Anywhos, for a free game, you’ll get loads of enjoyment out of this title, especially if you like arcade or retro gaming.
Stats (for nerds)
Title: A King’s Tale: Final Fantasy XV Developer: Square Enix Genre: Action Platform: PS4 Rating: ★★★★☆ Trophy difficulty: Difficult
Hellblade: Senua’s Sacrifice follows a young Celtic woman as she travels to save her lover’s soul from the grasp of the Viking goddess, Hela, and release him to the Celt version of the afterlife.
What makes Hellblade so unique is that Senua suffers from mental illness. She experiences hallucinations, delusions, hears voices and more.
It is suggested that players use headphones so that they can hear the voices in Senua’s head. It is a suggestion that I fully support, as the experience is one you won’t soon forget.
There were times when I was playing that the voices just overwhelmed me. I couldn’t focus on the fight because the voices were too distracting to ignore. They were always with me. Every minute of the game, each step of Senua’s journey, the voices were there.
Towards the end of the game, I found myself relying on the voices, following their advice in battle and to solve puzzles. It began to feel as if they were a vital part of Senua’s mind and how she processed the world and of my journey with her.
From the moment you find the Diver floating in this vast blue ocean, it’s hard to set the controller down. Not only because of the mesmerizing visuals and amazing score, but by the feeling of being something so tiny in a world so big.
Throughout the game, I repeatedly found myself getting distracted by the sheer scope of what I was experiencing. Which is not to say that ABZÛ is a very long game, because it’s not. I think, from beginning to end, it can be completed in about an hour and a half.
But that doesn’t matter because ABZÛ isn’t a game you play just to win, it’s really one that it’s meant to be explored and Giant Squid made the exploration so very enjoyable!
The sea is a desert of waves, A wilderness of water.”
I really loved being able to see and interact with different kinds of sea life, from itty bitty anchovies to enormous blue whales and giant squid! You can even hitch a ride on the larger sea creatures and explore the ocean from their point of view. As someone who grew up watching Flipper and Free Willy, the idea of riding a dolphin or a whale or even a Great White shark is just magical.
The main objective in ABZÛ is to revive underwater ‘temples’ and bring life back to the ocean. You accomplish this by finding clues, solving puzzles, and unlocking new parts of this massive underwater world.
One of the things I really appreciated is that as you swim up to these temples you can see a clear delineation between the layer of water you’re in and another that is deeper and much more ominous. Our oceans have layers similar to this, where the further down you go the different, darker layers you encounter. You must swim into the temple in order to access this deeper layer of the ocean and be able to continue on your adventure.
Along the way, you’ll activate hidden pools of fish and release new and interesting species into the waters around you. You’ll find creatures such as the…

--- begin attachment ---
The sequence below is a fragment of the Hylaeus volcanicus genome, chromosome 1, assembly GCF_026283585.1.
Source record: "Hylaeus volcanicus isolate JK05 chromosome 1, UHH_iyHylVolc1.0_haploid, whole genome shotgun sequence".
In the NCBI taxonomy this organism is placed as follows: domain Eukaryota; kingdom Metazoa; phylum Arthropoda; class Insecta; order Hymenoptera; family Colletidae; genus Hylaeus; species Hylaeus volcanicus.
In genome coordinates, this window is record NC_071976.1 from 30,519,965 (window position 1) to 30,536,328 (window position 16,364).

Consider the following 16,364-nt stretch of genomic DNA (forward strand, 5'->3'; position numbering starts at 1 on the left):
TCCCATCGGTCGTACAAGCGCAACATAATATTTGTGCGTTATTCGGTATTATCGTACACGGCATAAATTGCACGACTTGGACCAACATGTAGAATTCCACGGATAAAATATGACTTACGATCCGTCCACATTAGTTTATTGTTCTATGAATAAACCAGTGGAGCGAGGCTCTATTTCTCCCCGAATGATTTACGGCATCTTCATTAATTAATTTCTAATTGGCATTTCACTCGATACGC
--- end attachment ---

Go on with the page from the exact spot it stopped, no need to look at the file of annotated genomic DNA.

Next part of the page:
Possibly my favorite part of the game was finding the meditation statues in each level. These statues allow you to ‘meditate’ and while doing so, you follow different creatures around you as they swim, eat, and communicate with each other. It was so peaceful to have the soothing music and a serene underwater ballet playing on the screen… I could just sit there and watch it for hours.
The sound design for ABZÛ is really great, as well. It manages to somehow feel like you’re underwater without being suffocating (no pun intended), rather it’s like being wrapped up in a really thick, warm blanket and just enjoying being a blanket-burrito. If I could wrap myself up in ABZÛ all day long, then believe me when I say that I would!
These last few weeks and months have been stressful in any number of ways and it was such a relief to find a game that let me forget the real world for just a moment. ABZÛ pulls you right in, with it’s amazing music and scenery, and if you’re willing to just keep swimming, you might lose at least a few hours to it.
Now, I am a huge fan of Indie games, but there have only been a couple that have actual re-play-ability. ABZÛ definitely makes the list, as I’ve played it now three times through (with another play-through planned for live-streaming on my Twitch page). I feel like the game is more than worth the $19.99 PlayStation Store price tag.
Like Among the Sleep and Unravel, I think that ABZÛ is a game that players can return to over and over again and still be able to experience the wonder and enjoyment of it.
As for trophies, the most difficult trophy in the game was Collector. If the game wasn’t so enjoyable, I’m sure I would have gotten frustrated many times over as I searched for all of the very well-hidden seashells. 😛
Collector Ultra Rare 2.6% Add all secret shells to your collection.
With a total of twelve trophies in all, there’s a little bit of a challenge required to hunt down all of the seashells, hidden pools, and meditations spots. However, if you’re looking to earn a (fairly) easy platinum, you won’t find it in ABZÛ.
I wish I knew what the criteria was to get a platinum in a game, because I feel like there should be one for a game like this.
Three of the trophies require the player to both pay attention AND to explore beyond the main objective. It was suitably difficult to find all of the trophy requirements while the game remained fun and getting to 100% entirely doable.